Watch the full interview with Richard Socher.

 

5 Noteworthy AI and Deep Tech Articles: week of March 14, 2022

 

1) Top 10 tech trends for the next 10 years (World Economic Forum)
Over the next ten years, we can expect to experience more technological progress than we did in the preceding 100 years put together. There are 10 tech trends expected to dominate this shifting landscape. Our portfolio companies represent six of these significant trends, including automation RPA, cloud and edge computing, quantum computing, applied AI, drug discovery, and the future of clean technologies (our investment in this space will be announced soon).

 

2) First wholly AI-developed drug enters Phase 1 trials (Forbes)
Drugs have been tested for the first time on humans at the dosage level required for therapeutic effect in Phase 1 trials. The trials are a step towards realizing AI-driven drug discovery and development. The drug on trial tackles Idiopathic Pulmonary Fibrosis (IPF), which stiffens the lung tissues in older people, affecting five million people each year. Its causes are unknown. The breakthrough comes one decade after “the Big Bang in AI,” when Geoffrey Hinton and his students famously made a breakthrough in image recognition using a convolutional neural network (CNN). Machine learning, especially deep learning, is responsible for the innovations of this decade, including interactive maps, near-omniscient search engines, and machines that can write, draw and create music. This is another milestone for AI as we head into its next decade.

3) Stanford University uses AI computing to cut DNA sequencing down to five hours (ZDNet) 
A Stanford University-led research team has set a new Guinness World Record for the fastest DNA sequencing technique using AI computing to accelerate workflow speed. The study, published in The New England Journal of Medicine, involved speeding up every step of genome sequencing workflow by relying on new technology. The researchers believe reducing the sequencing time would mean clinicians can diagnose patients and provide tailored treatments faster. The researchers are now looking to reduce the time further, believing it could be halved again.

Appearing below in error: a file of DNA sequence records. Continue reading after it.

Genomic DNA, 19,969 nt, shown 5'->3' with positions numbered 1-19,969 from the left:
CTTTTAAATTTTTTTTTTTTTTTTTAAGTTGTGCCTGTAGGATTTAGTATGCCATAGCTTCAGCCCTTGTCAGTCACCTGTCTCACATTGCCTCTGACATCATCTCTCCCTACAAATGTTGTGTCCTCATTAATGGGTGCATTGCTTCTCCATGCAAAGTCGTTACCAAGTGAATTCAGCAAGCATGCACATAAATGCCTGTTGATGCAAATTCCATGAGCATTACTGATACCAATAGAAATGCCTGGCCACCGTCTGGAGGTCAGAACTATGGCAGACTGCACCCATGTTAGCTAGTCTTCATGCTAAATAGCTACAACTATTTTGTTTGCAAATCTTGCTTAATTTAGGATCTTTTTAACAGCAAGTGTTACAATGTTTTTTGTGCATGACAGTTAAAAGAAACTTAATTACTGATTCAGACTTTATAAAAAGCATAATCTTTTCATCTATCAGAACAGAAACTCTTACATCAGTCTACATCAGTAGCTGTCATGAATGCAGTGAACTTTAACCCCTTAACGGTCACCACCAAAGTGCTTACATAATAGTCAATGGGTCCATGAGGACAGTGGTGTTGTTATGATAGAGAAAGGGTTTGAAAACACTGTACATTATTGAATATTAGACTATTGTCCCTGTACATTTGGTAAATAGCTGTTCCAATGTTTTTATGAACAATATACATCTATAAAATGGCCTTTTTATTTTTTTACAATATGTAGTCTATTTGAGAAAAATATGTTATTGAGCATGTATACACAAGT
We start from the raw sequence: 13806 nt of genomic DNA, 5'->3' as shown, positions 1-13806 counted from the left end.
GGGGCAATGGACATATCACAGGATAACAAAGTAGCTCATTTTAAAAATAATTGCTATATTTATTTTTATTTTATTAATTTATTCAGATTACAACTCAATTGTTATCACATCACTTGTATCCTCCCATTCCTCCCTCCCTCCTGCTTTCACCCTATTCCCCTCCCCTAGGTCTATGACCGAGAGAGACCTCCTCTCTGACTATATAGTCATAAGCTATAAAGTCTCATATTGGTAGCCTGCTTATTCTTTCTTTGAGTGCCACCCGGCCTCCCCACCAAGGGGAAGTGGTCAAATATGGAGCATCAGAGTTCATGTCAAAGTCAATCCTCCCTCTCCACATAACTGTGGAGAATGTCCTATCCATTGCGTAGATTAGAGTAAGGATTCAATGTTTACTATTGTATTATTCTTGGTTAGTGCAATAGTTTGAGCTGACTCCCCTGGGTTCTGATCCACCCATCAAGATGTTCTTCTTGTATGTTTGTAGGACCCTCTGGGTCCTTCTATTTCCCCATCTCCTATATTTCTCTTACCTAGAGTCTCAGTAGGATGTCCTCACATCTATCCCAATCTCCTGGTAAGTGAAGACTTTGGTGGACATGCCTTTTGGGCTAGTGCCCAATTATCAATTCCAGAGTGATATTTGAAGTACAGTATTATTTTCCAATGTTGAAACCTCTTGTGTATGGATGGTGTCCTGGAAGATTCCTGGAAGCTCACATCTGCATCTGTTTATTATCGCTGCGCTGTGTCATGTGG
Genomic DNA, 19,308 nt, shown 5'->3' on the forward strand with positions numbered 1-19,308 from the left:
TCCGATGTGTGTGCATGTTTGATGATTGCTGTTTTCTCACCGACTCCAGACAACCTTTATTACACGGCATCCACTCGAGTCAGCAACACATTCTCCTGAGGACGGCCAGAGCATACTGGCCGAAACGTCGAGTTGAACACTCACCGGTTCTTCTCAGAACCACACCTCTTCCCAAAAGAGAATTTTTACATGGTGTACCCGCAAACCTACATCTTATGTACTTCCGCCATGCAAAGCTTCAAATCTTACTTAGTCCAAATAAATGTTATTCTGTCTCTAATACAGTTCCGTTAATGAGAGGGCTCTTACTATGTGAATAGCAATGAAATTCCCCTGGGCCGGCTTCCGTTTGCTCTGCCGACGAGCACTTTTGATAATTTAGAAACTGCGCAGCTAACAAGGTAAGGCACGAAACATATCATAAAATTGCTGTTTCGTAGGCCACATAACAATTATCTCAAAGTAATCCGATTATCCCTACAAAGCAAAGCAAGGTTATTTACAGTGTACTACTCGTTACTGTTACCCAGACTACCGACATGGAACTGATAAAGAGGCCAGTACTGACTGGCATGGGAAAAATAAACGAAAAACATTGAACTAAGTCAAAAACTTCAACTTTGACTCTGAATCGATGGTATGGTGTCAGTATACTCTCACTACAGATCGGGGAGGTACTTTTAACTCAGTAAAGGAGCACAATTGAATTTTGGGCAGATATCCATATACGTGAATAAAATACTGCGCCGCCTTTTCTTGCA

4) Big tech is spending billions on AI research (Wall Street Journal – subscription required)
If the past is any guide, the immense research in AI will spawn new products across medicine, new materials, climate and other areas. “The amounts of money being spent are massive. At Alphabet, R&D expenses rose to $31.562 billion last year from $27.573 billion in 2020; Meta spent $24.655 billion on R&D last year, rising from $18.447 billion the previous year, company filings show.” Canada is home to some of the largest tech companies’ AI labs, such as Samsung, Meta, Alphabet, and Nvidia. These multinational AI research labs, alongside Canadian research institutes, play an essential role in attracting and retaining Canada’s outsized tech talent pool.

 

5) Drones and AI help find pebble-sized meteorite that landed in 2021 (New Scientist)
Locating meteorites on Earth’s surface is like looking for a needle in a haystack, but using AI to analyze images captured by drones pinpointed this tiny space rock in just four days. Usually, when a meteorite falls to Earth, it requires a team of five or more people to physically search the ground around the fall zone to find it. While the process can be successful, it is costly, time-consuming, and requires prior knowledge of where the rock may have fallen. Similarly, we recently noted an AI system that predicted frozen meteorites’ locations in Antarctica.